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J Biol Chem. 2005 May 27;280(21):20580-8. Epub 2005 Mar 21.

Roles of the HIF-1 hypoxia-inducible factor during hypoxia response in Caenorhabditis elegans.

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  • 1Department of Genetics, Development, and Cell Biology, Iowa State University, Ames 50011, USA.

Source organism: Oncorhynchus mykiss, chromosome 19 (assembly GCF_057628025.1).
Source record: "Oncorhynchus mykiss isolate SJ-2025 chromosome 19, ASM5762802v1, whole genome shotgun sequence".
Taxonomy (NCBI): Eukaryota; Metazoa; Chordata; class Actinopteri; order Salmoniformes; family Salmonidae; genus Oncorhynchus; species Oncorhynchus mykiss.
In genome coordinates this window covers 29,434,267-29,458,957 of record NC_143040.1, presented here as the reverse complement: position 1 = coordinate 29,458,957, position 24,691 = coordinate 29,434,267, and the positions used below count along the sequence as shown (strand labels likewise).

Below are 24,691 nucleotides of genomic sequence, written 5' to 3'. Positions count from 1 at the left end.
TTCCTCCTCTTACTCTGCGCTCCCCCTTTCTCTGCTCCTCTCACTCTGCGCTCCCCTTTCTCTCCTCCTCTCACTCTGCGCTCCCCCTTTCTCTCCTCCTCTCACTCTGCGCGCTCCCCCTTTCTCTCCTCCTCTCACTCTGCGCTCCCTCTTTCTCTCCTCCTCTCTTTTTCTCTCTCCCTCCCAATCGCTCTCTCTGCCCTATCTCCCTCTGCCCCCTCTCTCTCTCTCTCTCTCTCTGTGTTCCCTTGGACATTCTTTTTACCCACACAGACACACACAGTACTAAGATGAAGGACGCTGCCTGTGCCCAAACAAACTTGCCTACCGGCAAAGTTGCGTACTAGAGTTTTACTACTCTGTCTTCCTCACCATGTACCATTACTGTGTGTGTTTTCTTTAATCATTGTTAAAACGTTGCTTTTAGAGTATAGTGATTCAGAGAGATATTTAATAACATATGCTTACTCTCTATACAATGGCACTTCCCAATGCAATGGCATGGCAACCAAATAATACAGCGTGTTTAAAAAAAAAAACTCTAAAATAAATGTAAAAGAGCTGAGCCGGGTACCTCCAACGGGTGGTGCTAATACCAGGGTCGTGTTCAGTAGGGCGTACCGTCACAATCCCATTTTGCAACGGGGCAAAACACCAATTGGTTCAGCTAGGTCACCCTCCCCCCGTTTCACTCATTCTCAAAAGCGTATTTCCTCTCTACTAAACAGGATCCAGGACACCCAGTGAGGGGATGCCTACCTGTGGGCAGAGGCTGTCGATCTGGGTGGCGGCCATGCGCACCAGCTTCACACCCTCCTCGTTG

The human hypoxia-inducible transcription factor HIF-1 is a critical regulator of cellular and systemic responses to low oxygen levels. When oxygen levels are high, the HIF-1alpha subunit is hydroxylated and is targeted for degradation by the von Hippel-Lindau tumor suppressor protein (VHL). This regulatory pathway is evolutionarily conserved, and the Caenorhabditis elegans hif-1 and vhl-1 genes encode homologs of the HIF-1alpha subunit and VHL. To understand and describe more fully the molecular basis for hypoxia response in this important genetic model system, we compared hypoxia-induced changes in mRNA expression in wild-type, hif-1-deficient, and vhl-1-deficient C. elegans using whole genome microarrays. These studies identified 110 hypoxia-regulated gene expression changes, 63 of which require hif-1 function. Mutation of vhl-1 abrogates most hif-1-dependent changes in mRNA expression. Genes regulated by C. elegans hif-1 have predicted functions in signal transduction, metabolism, transport, and extracellular matrix remodeling. We examined the in vivo requirement for 16 HIF-1 target genes and discovered that the phy-2 prolyl 4-hydroxylase alpha subunit is critical for survival in hypoxic conditions. Some HIF-1 target genes negatively regulate formation of stress-resistant dauer larvae. The microarray data presented herein also provide clear evidence for an HIF-1-independent pathway for hypoxia response, and this pathway regulates the expression of multiple heat shock proteins and several transcription factors.

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